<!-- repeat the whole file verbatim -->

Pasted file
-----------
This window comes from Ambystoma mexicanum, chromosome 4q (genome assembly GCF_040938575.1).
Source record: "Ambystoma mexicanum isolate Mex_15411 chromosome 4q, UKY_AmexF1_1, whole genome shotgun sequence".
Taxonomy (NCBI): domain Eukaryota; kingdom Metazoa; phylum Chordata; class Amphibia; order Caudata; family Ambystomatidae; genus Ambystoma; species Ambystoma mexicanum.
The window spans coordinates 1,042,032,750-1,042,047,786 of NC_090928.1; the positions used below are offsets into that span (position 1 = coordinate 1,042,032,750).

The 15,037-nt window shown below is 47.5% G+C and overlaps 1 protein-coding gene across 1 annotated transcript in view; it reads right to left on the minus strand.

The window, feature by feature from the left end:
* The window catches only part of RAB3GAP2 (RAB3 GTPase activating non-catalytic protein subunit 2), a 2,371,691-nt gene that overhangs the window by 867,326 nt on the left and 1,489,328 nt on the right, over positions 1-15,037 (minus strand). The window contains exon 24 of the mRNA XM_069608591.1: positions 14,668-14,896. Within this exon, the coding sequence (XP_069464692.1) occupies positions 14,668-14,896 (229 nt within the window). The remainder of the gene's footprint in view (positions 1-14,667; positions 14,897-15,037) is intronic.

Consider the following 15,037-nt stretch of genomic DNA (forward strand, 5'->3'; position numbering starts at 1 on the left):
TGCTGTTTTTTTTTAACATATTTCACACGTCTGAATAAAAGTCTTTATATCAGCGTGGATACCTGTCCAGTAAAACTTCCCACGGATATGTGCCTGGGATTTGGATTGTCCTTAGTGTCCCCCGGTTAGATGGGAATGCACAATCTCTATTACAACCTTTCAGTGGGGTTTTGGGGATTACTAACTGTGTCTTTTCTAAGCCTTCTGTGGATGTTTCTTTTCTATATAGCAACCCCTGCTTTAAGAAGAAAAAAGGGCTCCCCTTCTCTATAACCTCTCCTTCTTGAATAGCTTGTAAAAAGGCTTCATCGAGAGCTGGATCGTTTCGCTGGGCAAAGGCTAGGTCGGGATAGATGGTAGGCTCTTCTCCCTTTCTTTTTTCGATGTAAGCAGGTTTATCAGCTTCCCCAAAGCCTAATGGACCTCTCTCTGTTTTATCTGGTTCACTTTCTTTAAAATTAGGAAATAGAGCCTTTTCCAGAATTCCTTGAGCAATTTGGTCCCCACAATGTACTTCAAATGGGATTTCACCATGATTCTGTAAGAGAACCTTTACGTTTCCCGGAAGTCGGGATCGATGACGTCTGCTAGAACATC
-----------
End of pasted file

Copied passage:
This window comes from Ambystoma mexicanum, chromosome 4q (genome assembly GCF_040938575.1).
Source record: "Ambystoma mexicanum isolate Mex_15411 chromosome 4q, UKY_AmexF1_1, whole genome shotgun sequence".
Taxonomy (NCBI): domain Eukaryota; kingdom Metazoa; phylum Chordata; class Amphibia; order Caudata; family Ambystomatidae; genus Ambystoma; species Ambystoma mexicanum.
The window spans coordinates 1,042,032,750-1,042,047,786 of NC_090928.1; the positions used below are offsets into that span (position 1 = coordinate 1,042,032,750).

The 15,037-nt window shown below is 47.5% G+C and overlaps 1 protein-coding gene across 1 annotated transcript in view; it reads right to left on the minus strand.

The window, feature by feature from the left end:
* The window catches only part of RAB3GAP2 (RAB3 GTPase activating non-catalytic protein subunit 2), a 2,371,691-nt gene that overhangs the window by 867,326 nt on the left and 1,489,328 nt on the right, over positions 1-15,037 (minus strand). The window contains exon 24 of the mRNA XM_069608591.1: positions 14,668-14,896. Within this exon, the coding sequence (XP_069464692.1) occupies positions 14,668-14,896 (229 nt within the window). The remainder of the gene's footprint in view (positions 1-14,667; positions 14,897-15,037) is intronic.

Consider the following 15,037-nt stretch of genomic DNA (forward strand, 5'->3'; position numbering starts at 1 on the left):
TGCTGTTTTTTTTTAACATATTTCACACGTCTGAATAAAAGTCTTTATATCAGCGTGGATACCTGTCCAGTAAAACTTCCCACGGATATGTGCCTGGGATTTGGATTGTCCTTAGTGTCCCCCGGTTAGATGGGAATGCACAATCTCTATTACAACCTTTCAGTGGGGTTTTGGGGATTACTAACTGTGTCTTTTCTAAGCCTTCTGTGGATGTTTCTTTTCTATATAGCAACCCCTGCTTTAAGAAGAAAAAAGGGCTCCCCTTCTCTATAACCTCTCCTTCTTGAATAGCTTGTAAAAAGGCTTCATCGAGAGCTGGATCGTTTCGCTGGGCAAAGGCTAGGTCGGGATAGATGGTAGGCTCTTCTCCCTTTCTTTTTTCGATGTAAGCAGGTTTATCAGCTTCCCCAAAGCCTAATGGACCTCTCTCTGTTTTATCTGGTTCACTTTCTTTAAAATTAGGAAATAGAGCCTTTTCCAGAATTCCTTGAGCAATTTGGTCCCCACAATGTACTTCAAATGGGATTTCACCATGATTCTGTAAGAGAACCTTTACGTTTCCCGGAAGTCGGGATCGATGACGTCTGCTAGAACATC